Both platinum and palladium are classified as noble metals. The metals are extracted from underground mines and have a shiny silver appearance. The raw metals are ground into a fine powder and mixed with water to make a working emulsion solution. The solution is typically coated onto a specially designed watercolor paper using a very fine haired brush. Japanese handmade paper is also a popular choice to use. A negative the same size as the finished print is then placed on top of the paper after the emulsion has dried. An ultraviolet light source is used to expose the paper under the negative. The paper is now placed in a tray of developer and develops instantly. The last step in the process is to wash the unused metals from the paper. The print is then dried and flattened in a heat press.
A palladium print takes on that classic brown tone, while platinum is more of a pure black. Most artists will combine both platinum and palladium to achieve a look that is a unique combination. The platinum palladium print has a range of tones that is superior to traditional silver gelatin prints. The platinum palladium print can last over one thousand years and will never fade. The paper would need to deteriorate as the image is permanent.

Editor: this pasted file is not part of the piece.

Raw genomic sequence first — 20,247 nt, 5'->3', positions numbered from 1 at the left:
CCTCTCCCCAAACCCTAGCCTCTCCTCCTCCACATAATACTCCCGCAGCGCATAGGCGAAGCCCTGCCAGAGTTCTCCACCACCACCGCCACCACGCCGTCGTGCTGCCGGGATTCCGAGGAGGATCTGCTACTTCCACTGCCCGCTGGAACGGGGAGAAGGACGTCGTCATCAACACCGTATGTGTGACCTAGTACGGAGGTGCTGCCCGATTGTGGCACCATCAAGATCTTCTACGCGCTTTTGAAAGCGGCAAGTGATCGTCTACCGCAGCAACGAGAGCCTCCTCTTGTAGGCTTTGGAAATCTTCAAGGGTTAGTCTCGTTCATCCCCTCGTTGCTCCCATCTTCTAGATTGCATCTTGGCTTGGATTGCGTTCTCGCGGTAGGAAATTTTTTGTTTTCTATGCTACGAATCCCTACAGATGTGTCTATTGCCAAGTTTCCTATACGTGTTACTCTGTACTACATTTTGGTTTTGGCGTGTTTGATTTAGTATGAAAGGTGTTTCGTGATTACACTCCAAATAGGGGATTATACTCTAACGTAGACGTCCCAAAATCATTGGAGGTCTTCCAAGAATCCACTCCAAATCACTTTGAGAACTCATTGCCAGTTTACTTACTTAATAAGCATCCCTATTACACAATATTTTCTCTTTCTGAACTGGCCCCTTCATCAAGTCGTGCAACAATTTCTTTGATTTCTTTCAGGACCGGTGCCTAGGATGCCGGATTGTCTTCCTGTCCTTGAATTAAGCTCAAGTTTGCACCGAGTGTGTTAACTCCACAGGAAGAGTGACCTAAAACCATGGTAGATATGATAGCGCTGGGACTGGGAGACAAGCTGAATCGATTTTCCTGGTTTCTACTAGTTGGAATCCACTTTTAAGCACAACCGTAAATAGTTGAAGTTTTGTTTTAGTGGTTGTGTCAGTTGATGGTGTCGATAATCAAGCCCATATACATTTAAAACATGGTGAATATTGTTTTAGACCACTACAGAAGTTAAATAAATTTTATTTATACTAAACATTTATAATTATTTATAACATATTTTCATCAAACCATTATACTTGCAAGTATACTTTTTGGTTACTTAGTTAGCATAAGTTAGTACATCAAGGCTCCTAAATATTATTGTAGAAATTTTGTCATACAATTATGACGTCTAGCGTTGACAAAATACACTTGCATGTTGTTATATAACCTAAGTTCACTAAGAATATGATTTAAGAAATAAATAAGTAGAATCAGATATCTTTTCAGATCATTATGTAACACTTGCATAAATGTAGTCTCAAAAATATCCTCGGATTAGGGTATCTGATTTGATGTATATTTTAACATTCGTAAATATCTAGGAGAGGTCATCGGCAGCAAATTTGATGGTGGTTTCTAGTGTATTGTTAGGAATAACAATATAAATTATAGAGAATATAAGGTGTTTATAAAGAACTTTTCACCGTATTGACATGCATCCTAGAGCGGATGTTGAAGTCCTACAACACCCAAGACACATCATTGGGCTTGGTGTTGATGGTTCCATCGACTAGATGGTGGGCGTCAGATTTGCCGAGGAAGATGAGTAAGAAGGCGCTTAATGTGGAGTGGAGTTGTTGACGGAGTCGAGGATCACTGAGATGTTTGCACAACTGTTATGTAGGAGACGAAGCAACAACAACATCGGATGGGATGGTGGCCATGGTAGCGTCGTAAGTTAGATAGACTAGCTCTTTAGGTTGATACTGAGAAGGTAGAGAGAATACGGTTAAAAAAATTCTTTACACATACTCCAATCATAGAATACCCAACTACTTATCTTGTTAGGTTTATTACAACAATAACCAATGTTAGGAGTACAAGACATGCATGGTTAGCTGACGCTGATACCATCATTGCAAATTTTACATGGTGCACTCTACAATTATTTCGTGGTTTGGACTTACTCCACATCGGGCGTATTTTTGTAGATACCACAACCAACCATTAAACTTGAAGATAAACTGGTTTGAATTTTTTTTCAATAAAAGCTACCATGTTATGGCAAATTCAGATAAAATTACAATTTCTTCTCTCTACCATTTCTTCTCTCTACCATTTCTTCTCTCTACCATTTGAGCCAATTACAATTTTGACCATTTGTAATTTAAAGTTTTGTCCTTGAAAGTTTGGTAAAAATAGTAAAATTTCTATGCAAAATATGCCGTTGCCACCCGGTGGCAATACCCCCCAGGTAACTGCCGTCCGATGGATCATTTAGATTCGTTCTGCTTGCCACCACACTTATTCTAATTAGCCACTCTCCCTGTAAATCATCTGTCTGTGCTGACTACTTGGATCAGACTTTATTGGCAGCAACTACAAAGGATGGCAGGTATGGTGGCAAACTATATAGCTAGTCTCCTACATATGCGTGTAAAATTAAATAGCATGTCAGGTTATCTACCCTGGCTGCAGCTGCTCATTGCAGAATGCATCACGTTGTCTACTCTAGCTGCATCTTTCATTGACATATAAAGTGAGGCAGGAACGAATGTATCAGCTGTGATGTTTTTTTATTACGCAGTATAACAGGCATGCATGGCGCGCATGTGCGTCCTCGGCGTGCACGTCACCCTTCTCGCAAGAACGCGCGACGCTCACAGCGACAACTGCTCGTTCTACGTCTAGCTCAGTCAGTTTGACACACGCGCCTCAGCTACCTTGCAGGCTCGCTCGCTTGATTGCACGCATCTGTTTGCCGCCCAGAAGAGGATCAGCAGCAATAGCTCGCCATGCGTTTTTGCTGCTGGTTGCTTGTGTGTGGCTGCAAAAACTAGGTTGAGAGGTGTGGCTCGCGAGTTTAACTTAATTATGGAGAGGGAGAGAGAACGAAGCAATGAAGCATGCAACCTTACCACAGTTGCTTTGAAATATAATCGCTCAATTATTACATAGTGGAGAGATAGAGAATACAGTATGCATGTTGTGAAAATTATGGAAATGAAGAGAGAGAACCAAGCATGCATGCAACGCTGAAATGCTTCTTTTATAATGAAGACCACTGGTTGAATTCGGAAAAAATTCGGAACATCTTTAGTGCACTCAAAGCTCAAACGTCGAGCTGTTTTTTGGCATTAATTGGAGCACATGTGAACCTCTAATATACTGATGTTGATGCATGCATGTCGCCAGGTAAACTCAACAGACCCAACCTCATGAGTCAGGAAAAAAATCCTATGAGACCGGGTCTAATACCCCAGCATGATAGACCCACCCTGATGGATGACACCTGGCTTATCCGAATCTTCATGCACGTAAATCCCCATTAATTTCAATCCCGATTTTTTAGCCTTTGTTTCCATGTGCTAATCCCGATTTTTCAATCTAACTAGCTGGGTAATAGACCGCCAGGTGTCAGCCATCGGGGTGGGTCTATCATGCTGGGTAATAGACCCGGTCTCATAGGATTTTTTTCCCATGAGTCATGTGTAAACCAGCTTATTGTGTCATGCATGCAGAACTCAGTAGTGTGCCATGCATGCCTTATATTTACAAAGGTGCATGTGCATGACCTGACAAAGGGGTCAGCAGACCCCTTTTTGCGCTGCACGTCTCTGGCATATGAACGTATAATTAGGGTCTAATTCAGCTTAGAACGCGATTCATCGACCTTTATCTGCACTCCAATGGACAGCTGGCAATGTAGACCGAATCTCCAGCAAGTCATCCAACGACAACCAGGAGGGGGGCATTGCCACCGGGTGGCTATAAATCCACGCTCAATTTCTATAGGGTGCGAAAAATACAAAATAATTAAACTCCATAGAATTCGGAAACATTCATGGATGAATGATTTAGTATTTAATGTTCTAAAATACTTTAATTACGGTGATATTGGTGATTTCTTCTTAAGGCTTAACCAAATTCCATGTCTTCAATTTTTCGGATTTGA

Platinum palladium prints have seen a huge resurgence over the past several years. The nature of the handmade process has attracted both collectors and serious art lovers. Each print is a one of a kind piece of artwork that can be passed down for many generations.
Gary’s Place - Bicknell, Indiana
The palladium print above was printed on Arches Platine watercolor paper. The brush marks were left as is to give that handmade look. The brush can easily be masked out when the print is exposed. The scanned image can’t possibly convey the depth and scale of the original palladium print.